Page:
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Possible Supernova In Nearby Spiral Galaxy 69

Posted by Soulskill
from the sorry-about-your-luck-aliens dept.
New submitter Zburatorul writes "In an electronic telegram to the IAU, an Italian astronomer reports his discovery of a possible supernova (magnitude R = 15) near spiral galaxy M95 on images taken March 16th. Many more independent and confirming observations are trickling in. The Bad Astronomer, Phil Plait, has a more layman-friendly article about it. The bad news: it won't be visible with the naked eye. The good news: it's not going to kill us."
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Possible Supernova In Nearby Spiral Galaxy

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  • by niftydude (1745144) on Tuesday March 20, 2012 @11:17PM (#39423249)
    Hey Bad Astronomer, do you think this has a chance of being a big enough explosion for the LIGA gravity wave interferometers to detect?
  • by Black Parrot (19622) on Wednesday March 21, 2012 @03:56AM (#39424501)

    This has always hurt my brain: from our frame of reference, if this supernova is ~40Mly away, is it happening now or did it happen 40M years ago?

    Well, according to the most popular view of QM, a wave function doesn't collapse until an observation is made. So unless there are alien species that live closer to it and watch the skies, it has spent the last 40My in a superposition of "went nova" and "didn't go nova". So in some sense it "happened" just now.

    Or maybe 40My into the future, since it will take that long for the fact that we have observed it to propagate back to the star.

    Hope that makes you brain hurt less.

  • Re:Relativity (Score:5, Interesting)

    by stevelinton (4044) <sal@dcs.st-and.ac.uk> on Wednesday March 21, 2012 @04:59AM (#39424765) Homepage

    No there really is no absolute present in relativity. We can calculate that this supernova occurred 40 million years ago, simultaneously with some event on Earth, but an alien whose spaceship was flying past Earth 40 million years ago at near light speed and who later sees the light from the supernova would not calculate that those two events were simultaneous. Neither it, nor we, is wrong. Simultaneity depends on how you are moving.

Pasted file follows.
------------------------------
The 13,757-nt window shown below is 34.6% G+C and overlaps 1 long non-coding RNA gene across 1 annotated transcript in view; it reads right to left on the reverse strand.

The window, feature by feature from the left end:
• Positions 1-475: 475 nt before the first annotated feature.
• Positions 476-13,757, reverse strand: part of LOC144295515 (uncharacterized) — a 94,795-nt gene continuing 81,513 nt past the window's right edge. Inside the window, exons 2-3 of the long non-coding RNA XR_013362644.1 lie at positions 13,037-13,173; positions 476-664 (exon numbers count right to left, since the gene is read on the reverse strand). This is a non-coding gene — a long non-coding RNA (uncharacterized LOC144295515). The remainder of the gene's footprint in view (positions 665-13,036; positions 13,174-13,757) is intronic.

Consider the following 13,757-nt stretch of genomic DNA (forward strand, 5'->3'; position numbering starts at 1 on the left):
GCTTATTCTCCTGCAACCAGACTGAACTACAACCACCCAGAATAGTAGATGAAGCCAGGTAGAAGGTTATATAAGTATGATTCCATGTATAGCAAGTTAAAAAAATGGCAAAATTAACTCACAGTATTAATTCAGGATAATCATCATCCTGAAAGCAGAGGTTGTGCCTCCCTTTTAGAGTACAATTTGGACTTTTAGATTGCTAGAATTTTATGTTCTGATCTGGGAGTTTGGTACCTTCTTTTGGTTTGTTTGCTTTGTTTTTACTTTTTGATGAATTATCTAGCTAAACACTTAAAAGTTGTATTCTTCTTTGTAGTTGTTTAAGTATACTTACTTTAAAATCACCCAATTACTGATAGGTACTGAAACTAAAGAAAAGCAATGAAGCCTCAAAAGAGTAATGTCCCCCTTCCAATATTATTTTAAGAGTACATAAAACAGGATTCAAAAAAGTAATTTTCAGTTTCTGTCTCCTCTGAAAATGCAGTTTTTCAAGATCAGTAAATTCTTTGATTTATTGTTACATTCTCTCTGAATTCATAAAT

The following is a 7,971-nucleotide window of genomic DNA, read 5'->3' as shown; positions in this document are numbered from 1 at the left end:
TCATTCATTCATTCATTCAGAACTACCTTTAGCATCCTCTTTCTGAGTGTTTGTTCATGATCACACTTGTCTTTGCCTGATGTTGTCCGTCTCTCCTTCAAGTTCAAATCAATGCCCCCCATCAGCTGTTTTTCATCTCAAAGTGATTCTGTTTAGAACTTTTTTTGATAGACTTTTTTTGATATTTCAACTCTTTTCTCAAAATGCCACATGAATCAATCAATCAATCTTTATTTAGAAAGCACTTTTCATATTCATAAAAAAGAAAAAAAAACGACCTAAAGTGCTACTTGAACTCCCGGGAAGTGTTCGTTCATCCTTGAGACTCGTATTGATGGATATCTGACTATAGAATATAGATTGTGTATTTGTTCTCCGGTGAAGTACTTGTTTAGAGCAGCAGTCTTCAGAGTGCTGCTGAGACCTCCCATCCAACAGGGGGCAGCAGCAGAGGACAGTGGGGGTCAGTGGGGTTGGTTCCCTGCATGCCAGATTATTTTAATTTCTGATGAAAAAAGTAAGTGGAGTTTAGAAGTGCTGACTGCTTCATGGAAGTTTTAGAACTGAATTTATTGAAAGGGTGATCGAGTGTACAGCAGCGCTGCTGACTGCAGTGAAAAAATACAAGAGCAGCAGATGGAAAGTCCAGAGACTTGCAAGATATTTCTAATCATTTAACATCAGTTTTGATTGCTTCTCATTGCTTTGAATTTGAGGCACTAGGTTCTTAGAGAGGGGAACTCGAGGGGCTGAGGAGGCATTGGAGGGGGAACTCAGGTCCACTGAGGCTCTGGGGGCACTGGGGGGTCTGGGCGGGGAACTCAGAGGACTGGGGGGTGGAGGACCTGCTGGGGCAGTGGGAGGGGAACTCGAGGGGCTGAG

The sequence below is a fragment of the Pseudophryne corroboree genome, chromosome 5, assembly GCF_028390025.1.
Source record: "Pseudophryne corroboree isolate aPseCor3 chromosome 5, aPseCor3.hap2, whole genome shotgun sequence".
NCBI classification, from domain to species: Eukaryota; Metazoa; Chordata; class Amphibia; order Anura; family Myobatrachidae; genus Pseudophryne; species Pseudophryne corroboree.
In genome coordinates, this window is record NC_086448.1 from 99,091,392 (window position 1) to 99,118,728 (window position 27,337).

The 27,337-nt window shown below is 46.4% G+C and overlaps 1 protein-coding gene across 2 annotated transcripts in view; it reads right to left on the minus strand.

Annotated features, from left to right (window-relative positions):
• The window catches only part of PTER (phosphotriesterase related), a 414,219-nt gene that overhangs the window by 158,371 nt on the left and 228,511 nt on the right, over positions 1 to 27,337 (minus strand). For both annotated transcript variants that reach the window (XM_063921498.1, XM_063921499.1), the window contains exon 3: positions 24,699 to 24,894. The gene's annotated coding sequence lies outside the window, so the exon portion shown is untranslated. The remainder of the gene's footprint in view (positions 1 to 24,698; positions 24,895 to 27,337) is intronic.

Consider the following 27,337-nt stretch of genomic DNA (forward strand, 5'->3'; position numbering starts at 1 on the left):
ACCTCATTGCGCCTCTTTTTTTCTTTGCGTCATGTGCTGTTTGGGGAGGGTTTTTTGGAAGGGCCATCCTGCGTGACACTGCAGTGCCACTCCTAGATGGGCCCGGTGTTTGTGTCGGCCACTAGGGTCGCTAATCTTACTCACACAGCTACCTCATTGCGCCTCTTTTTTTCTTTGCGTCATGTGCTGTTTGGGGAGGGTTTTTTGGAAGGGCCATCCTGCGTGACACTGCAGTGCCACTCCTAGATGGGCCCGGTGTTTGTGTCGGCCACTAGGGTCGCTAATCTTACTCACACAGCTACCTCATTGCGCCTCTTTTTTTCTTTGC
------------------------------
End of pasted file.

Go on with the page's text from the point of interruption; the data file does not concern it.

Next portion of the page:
What relativity does, indepdendently of how you are moving, is divide the universe into five parts:

    * your past -- events from which you could have received a slower-than-light message by now
    * your past light cone -- events from which a light-speed signal is just now arriving
    * your future light cone -- events which might receive a light-speed signal if your send it now
    * your future -- events which could receive a slower-than-light message from you
    * the rest

    No observer will disagree (except by mistake) about which of these parts any given event is in with respect to you.

    The supernova is on our past light cone. In our stationary reference frame it's about 37 million years away, but again, a moving observer would come up with a different number.

  • by msevior (145103) on Wednesday March 21, 2012 @06:00AM (#39425061)

    Back of the envolope calculation follows:

    Distance to SN1987a = 1.9x10^5 light years
    Distance to M95 = 4x10^7 light years

    Ratio of neutrino flux SN1987a / M95 = (1.9/400)^2 = 2.2x10^-5

    Number of neutrinos detected at Kamiokanda from SN1987a = 10
    Sensitivity of Super-Kamiokanda (Super-K) = 20x that of Kamiokanda

    Expected number of nu's from M95 at Super-K = 20x10x2.2x10^-5 = 0.004 :-(

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